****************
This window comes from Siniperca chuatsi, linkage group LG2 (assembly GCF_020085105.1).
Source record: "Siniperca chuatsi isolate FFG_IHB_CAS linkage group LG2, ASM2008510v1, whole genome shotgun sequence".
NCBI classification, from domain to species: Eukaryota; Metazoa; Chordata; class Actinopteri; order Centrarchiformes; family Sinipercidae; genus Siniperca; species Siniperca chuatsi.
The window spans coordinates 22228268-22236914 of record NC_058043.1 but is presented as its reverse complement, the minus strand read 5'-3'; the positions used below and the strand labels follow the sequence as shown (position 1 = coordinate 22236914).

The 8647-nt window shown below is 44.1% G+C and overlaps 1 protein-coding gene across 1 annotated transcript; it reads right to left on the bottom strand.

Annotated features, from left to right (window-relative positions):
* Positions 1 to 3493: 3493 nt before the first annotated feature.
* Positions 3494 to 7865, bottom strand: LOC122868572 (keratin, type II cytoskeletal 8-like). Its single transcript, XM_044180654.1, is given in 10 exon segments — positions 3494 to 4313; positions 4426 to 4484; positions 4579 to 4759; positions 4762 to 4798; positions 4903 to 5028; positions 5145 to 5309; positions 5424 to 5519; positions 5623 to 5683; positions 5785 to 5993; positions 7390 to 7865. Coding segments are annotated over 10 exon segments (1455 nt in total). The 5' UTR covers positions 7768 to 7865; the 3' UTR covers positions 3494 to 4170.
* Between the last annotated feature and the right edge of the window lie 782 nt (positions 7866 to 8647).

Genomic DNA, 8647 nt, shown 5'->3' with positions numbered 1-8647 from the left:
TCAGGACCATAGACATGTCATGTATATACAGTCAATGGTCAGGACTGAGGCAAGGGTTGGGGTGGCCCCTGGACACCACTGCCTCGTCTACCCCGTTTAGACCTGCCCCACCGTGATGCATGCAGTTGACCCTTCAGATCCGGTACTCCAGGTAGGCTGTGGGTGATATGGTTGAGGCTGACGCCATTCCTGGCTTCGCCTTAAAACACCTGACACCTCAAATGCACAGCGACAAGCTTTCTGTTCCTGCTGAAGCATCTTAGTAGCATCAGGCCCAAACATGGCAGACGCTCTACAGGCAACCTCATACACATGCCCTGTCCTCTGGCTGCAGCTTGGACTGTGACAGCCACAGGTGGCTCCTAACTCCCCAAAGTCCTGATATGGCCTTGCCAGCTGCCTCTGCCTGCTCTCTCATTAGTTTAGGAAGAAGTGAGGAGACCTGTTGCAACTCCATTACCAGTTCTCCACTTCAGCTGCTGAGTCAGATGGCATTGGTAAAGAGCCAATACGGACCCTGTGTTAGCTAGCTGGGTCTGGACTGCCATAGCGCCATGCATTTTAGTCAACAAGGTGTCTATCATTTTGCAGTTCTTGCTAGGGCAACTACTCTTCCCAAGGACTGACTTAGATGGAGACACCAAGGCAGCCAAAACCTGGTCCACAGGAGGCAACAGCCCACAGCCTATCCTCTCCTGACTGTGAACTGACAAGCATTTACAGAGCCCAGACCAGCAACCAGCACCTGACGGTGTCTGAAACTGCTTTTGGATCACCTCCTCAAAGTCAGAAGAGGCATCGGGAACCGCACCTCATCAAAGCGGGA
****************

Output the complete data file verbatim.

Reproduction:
This window comes from Siniperca chuatsi, linkage group LG2 (assembly GCF_020085105.1).
Source record: "Siniperca chuatsi isolate FFG_IHB_CAS linkage group LG2, ASM2008510v1, whole genome shotgun sequence".
NCBI classification, from domain to species: Eukaryota; Metazoa; Chordata; class Actinopteri; order Centrarchiformes; family Sinipercidae; genus Siniperca; species Siniperca chuatsi.
The window spans coordinates 22228268-22236914 of record NC_058043.1 but is presented as its reverse complement, the minus strand read 5'-3'; the positions used below and the strand labels follow the sequence as shown (position 1 = coordinate 22236914).

The 8647-nt window shown below is 44.1% G+C and overlaps 1 protein-coding gene across 1 annotated transcript; it reads right to left on the bottom strand.

Annotated features, from left to right (window-relative positions):
* Positions 1 to 3493: 3493 nt before the first annotated feature.
* Positions 3494 to 7865, bottom strand: LOC122868572 (keratin, type II cytoskeletal 8-like). Its single transcript, XM_044180654.1, is given in 10 exon segments — positions 3494 to 4313; positions 4426 to 4484; positions 4579 to 4759; positions 4762 to 4798; positions 4903 to 5028; positions 5145 to 5309; positions 5424 to 5519; positions 5623 to 5683; positions 5785 to 5993; positions 7390 to 7865. Coding segments are annotated over 10 exon segments (1455 nt in total). The 5' UTR covers positions 7768 to 7865; the 3' UTR covers positions 3494 to 4170.
* Between the last annotated feature and the right edge of the window lie 782 nt (positions 7866 to 8647).

Genomic DNA, 8647 nt, shown 5'->3' with positions numbered 1-8647 from the left:
TCAGGACCATAGACATGTCATGTATATACAGTCAATGGTCAGGACTGAGGCAAGGGTTGGGGTGGCCCCTGGACACCACTGCCTCGTCTACCCCGTTTAGACCTGCCCCACCGTGATGCATGCAGTTGACCCTTCAGATCCGGTACTCCAGGTAGGCTGTGGGTGATATGGTTGAGGCTGACGCCATTCCTGGCTTCGCCTTAAAACACCTGACACCTCAAATGCACAGCGACAAGCTTTCTGTTCCTGCTGAAGCATCTTAGTAGCATCAGGCCCAAACATGGCAGACGCTCTACAGGCAACCTCATACACATGCCCTGTCCTCTGGCTGCAGCTTGGACTGTGACAGCCACAGGTGGCTCCTAACTCCCCAAAGTCCTGATATGGCCTTGCCAGCTGCCTCTGCCTGCTCTCTCATTAGTTTAGGAAGAAGTGAGGAGACCTGTTGCAACTCCATTACCAGTTCTCCACTTCAGCTGCTGAGTCAGATGGCATTGGTAAAGAGCCAATACGGACCCTGTGTTAGCTAGCTGGGTCTGGACTGCCATAGCGCCATGCATTTTAGTCAACAAGGTGTCTATCATTTTGCAGTTCTTGCTAGGGCAACTACTCTTCCCAAGGACTGACTTAGATGGAGACACCAAGGCAGCCAAAACCTGGTCCACAGGAGGCAACAGCCCACAGCCTATCCTCTCCTGACTGTGAACTGACAAGCATTTACAGAGCCCAGACCAGCAACCAGCACCTGACGGTGTCTGAAACTGCTTTTGGATCACCTCCTCAAAGTCAGAAGAGGCATCGGGAACCGCACCTCATCAAAGCGGGA